Here’s a story. My mother, for her entire life, possessed some kind of allergy towards metal. She couldn’t bear to wear jewellery very often, (her wedding and engagement rings excepted and perhaps a high quality silver ring). Mainly, she couldn’t wear watches, because every single one of them would cease to work if she wore it even once. Every time. When budget and technology allowed, she tested herself on cheap plastic digital watches, clockwork watches, more expensive watches. Mum never got her ears pierced for the same reason. Occasionally she’d wear clip on earrings for a few hours, and then remove them to limit the damage.
My mother didn’t advertise her metal peculiarity, but she didn’t hide it either. Yet, when my mother was young, and young men befriended her or tried to woo her, she told them outright: no metal gifts, no watches, no jewellery. Please.
Of course, by now, you might have guessed the next bit.
None of these men listened. Of course, my mother was gifted watches and rings she couldn’t wear. Of course, these sensitive young men were offended she didn’t immediately rejoice at gifts she literally could not use or else risk hurting herself and ruining the watches. Of course, my mother explained again and again, she couldn’t wear metal. Of course, these young men thought she was just saying things, as surely all women loved watches and jewellery? Of course, my mother felt unheard and not taken seriously, and doubted herself. Meanwhile, these sensitive young men expressed how they felt unappreciated for their efforts at providing generic traditional gifts for a generic shaped potential girlfriend. Of course, these men resented my mother; and took back their unworn gifts.
That’s the story. Or, I suppose my version of a story my mother isn’t here to tell.
Confused, I believe my mother thought it was her, at least for awhile. I wish I could tell her: mum, it was never you. Telling your suitors and friends what you needed, or didn’t, wasn’t a mistake. It was them, these men who made a choice not to hear you, and couldn’t see a woman and think of her as a unique individual with her own needs, quirks, and allergies. The trick of knowing this is in the pattern of behaviour. It wasn’t just one interested fella, it was each of them (there weren’t that many, but still).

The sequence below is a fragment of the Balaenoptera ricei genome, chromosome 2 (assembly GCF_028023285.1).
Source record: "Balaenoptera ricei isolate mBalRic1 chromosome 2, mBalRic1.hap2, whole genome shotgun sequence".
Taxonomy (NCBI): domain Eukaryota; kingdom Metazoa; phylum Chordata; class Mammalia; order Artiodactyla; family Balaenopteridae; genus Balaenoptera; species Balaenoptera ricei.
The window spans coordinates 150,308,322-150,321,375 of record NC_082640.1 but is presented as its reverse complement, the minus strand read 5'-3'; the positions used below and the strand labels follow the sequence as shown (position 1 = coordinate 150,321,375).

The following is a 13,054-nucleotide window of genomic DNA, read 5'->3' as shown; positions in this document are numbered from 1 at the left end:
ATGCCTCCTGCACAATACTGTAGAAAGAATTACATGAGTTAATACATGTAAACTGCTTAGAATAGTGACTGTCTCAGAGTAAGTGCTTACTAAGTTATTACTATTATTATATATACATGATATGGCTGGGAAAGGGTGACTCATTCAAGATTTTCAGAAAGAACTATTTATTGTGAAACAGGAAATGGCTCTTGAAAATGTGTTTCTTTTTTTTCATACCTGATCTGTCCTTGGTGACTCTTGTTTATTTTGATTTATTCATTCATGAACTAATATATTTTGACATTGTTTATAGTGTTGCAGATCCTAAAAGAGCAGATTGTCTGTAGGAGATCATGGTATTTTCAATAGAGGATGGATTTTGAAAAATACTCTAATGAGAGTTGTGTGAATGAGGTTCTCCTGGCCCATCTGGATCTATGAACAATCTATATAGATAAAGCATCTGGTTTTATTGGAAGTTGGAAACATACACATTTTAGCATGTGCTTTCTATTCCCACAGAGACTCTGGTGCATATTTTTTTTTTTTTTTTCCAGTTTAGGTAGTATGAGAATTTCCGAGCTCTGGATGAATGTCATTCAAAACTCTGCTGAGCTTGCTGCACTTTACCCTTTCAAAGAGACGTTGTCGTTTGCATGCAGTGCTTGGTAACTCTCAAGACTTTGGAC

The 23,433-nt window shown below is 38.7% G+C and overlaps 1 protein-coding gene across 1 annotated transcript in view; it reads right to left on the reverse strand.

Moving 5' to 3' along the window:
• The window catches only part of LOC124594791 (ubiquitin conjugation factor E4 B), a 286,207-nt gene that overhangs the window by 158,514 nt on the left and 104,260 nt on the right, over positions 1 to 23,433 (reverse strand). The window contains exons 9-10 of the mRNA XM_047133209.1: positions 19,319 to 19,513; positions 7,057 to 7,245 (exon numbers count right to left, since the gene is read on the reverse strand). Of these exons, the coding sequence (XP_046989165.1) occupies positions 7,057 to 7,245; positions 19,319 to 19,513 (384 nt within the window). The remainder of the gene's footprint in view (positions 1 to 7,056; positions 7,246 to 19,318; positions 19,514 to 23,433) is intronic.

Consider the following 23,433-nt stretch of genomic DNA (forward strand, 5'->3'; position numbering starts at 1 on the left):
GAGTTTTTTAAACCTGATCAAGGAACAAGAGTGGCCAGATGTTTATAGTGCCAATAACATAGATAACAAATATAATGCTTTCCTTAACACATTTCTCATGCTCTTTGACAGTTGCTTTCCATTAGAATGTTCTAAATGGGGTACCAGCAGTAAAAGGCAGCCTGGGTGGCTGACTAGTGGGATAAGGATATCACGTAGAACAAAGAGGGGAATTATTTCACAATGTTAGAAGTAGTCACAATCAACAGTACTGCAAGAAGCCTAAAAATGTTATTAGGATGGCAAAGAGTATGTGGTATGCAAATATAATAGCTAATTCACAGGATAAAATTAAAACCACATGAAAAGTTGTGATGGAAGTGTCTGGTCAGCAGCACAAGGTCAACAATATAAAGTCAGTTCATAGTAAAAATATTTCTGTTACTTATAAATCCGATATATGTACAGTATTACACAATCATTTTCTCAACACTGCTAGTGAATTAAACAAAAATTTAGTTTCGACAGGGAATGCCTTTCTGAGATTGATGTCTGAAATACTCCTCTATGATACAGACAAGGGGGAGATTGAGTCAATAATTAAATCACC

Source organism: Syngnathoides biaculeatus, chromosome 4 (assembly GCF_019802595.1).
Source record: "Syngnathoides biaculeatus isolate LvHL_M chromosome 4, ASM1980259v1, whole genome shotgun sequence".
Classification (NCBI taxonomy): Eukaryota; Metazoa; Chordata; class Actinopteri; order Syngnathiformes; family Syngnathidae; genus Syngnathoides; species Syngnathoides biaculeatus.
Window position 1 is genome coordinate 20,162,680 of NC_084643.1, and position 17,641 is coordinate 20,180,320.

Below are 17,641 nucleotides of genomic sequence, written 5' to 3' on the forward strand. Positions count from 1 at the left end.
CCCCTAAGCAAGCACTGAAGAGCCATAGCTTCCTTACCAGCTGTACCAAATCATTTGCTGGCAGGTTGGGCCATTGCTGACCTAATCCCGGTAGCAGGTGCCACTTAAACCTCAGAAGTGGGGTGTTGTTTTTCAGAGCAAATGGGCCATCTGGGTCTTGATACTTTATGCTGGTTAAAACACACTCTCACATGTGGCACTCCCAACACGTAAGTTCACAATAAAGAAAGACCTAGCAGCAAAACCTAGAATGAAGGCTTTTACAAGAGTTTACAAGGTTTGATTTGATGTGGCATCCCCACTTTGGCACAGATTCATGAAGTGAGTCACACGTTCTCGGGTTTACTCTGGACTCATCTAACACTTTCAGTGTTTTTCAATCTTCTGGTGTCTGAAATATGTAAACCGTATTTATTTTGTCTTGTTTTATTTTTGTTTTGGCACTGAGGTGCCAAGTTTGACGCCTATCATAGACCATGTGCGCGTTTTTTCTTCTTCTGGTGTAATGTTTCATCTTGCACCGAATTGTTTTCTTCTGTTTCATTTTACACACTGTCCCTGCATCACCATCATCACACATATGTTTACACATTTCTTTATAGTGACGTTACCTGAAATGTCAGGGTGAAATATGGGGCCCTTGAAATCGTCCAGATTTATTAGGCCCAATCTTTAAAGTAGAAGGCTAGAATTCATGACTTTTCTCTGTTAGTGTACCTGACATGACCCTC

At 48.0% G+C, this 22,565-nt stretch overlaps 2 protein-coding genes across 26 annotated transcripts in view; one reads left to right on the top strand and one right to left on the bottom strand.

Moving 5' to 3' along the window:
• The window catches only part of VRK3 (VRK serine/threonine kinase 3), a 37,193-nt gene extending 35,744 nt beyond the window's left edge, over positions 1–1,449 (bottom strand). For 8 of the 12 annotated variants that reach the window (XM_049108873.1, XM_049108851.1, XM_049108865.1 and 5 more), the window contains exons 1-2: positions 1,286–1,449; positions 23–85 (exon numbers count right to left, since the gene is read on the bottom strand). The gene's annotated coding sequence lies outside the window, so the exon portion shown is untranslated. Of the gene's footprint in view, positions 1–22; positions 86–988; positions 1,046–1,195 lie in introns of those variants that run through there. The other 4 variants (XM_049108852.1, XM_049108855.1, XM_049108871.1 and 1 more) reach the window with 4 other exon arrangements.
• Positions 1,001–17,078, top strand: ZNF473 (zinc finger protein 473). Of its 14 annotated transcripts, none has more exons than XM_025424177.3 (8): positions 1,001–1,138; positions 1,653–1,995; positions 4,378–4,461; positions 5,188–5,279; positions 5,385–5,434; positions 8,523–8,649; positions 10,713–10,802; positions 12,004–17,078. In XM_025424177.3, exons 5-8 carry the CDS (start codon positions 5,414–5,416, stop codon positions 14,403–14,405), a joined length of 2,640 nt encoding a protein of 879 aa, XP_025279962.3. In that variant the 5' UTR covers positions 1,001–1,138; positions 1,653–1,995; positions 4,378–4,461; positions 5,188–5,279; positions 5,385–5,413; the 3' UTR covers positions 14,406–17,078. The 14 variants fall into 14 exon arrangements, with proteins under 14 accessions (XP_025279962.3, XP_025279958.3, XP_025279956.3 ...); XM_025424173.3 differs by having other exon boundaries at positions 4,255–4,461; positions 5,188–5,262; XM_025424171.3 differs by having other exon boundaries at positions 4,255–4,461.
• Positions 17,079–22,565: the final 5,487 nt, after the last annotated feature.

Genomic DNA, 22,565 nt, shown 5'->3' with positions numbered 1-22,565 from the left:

In one version of this story, the ending sees the metal gift bearing callow youths eff off to pester other young women. Sadly, they ride into the sunset, never having learned to listen to women nor to give credence to their wisdom, or respect their experience.
In my version of the story, my mother’s true love would’ve turned up to gift her with paint brushes, or an easel, charcoal, or fine graphite pencils, because this person listened to my mother, respected her knowledge of herself, and paid attention to what she loved.
That’s the fairy tale ending. I can let it stand. Except, it shouldn’t just be the the mark of a one true love that this person listens to others, and pays attention, and respects their needs regardless of gifts given. It should be everyone, towards everyone else. Imagine that world?
Shouldn’t we pay attention to the needs and preferences of our loved ones, our friends, and colleagues? We should not resent and punish the people we care about for the mistakes we make in regards to them. Shouldn’t we take responsibility for learning each other, and putting that learning into practice in safe and affirming ways?
Anyway, that’s what I think when I look at my mother’s jewellery, the colourful clip on earrings she sometimes wore, and the old watches she never could. That’s all.
A new poem will be out very soon.
Steady as she goes, the 2022 writing update:
- Rejections: 132
- Pending: 38
- Acceptances by publisher: 23
- Acceptances by work: 31
- Published: 28